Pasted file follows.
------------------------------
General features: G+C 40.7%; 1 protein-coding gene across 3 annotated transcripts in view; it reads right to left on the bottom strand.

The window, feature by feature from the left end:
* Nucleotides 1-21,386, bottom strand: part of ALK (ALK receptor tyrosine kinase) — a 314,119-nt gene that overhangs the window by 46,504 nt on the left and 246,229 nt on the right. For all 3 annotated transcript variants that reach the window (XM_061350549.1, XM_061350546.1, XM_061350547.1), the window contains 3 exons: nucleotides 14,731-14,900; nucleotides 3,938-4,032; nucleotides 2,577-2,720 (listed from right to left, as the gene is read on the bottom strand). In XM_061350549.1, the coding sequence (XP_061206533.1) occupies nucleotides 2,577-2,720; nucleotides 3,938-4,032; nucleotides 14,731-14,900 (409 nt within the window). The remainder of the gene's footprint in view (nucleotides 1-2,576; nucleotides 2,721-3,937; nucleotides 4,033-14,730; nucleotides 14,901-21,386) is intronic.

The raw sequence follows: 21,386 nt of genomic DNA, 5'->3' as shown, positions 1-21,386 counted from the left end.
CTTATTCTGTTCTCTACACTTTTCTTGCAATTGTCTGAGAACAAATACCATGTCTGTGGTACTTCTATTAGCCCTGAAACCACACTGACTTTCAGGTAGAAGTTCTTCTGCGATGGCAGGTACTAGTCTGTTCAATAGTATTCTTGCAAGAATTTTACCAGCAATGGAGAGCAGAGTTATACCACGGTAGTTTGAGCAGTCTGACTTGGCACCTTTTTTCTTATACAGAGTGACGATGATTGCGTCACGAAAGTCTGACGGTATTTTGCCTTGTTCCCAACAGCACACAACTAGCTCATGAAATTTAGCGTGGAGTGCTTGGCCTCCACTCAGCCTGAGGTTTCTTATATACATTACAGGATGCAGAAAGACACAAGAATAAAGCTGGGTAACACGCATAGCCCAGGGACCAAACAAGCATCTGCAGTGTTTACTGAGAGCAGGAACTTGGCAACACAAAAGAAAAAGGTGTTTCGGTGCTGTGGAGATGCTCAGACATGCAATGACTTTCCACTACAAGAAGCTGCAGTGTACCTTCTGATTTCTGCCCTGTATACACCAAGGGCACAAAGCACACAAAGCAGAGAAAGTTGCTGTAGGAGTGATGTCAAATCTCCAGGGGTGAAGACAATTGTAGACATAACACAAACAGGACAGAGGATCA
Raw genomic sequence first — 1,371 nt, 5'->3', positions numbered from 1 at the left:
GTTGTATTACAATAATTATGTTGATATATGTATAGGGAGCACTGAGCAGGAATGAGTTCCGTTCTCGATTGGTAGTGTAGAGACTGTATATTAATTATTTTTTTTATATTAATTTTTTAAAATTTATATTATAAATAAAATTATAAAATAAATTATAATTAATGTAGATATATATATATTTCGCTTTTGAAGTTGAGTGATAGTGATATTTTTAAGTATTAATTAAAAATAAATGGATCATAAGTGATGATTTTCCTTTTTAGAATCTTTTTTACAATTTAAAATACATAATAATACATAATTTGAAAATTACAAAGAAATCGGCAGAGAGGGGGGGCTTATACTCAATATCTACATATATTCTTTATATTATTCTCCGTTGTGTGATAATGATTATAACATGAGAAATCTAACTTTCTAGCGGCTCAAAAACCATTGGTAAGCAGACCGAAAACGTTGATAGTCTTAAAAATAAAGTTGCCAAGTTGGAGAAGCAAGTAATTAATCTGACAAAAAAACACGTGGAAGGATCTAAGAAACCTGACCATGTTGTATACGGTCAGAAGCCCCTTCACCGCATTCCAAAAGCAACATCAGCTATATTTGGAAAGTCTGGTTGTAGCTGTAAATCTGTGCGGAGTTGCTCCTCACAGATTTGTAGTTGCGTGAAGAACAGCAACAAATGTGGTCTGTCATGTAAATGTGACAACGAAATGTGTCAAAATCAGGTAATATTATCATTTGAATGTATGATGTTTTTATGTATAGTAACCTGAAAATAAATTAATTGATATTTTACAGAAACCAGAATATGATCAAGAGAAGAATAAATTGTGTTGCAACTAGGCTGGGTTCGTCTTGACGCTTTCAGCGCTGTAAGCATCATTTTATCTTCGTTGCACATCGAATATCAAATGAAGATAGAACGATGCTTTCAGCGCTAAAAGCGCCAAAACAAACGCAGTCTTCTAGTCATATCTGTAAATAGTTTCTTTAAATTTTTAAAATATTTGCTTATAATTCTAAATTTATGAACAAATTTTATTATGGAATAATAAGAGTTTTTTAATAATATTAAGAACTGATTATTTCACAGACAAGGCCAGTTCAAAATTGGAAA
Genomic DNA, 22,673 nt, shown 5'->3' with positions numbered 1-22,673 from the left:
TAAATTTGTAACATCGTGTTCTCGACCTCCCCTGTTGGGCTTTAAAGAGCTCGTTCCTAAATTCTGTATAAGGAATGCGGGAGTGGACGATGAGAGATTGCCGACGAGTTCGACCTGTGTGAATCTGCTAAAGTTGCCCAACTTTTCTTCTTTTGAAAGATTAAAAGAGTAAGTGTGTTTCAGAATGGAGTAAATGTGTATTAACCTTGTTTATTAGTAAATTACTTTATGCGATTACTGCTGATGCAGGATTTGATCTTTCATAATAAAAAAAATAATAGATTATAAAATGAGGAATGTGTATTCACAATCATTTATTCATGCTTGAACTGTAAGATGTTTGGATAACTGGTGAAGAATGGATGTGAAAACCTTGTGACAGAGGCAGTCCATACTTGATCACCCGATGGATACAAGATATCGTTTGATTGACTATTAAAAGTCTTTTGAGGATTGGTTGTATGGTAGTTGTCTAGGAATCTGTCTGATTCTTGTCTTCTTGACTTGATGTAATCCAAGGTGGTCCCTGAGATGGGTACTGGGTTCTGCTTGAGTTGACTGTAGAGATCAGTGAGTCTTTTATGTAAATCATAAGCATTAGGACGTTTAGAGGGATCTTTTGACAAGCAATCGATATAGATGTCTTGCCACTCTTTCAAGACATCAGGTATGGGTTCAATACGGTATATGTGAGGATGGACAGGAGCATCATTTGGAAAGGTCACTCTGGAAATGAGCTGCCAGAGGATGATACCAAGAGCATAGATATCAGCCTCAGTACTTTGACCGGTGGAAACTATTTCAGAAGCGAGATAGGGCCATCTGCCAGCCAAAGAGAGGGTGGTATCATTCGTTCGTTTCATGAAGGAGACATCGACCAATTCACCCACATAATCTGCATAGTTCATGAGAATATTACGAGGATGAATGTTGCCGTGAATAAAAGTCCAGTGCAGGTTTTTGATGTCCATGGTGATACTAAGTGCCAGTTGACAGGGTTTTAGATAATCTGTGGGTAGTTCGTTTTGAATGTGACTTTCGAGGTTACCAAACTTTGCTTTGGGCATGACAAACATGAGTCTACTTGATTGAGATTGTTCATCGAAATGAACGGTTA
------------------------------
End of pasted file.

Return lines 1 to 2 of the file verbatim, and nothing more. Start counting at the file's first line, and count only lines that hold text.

General features: G+C 40.7%; 1 protein-coding gene across 3 annotated transcripts in view; it reads right to left on the bottom strand.

The window, feature by feature from the left end: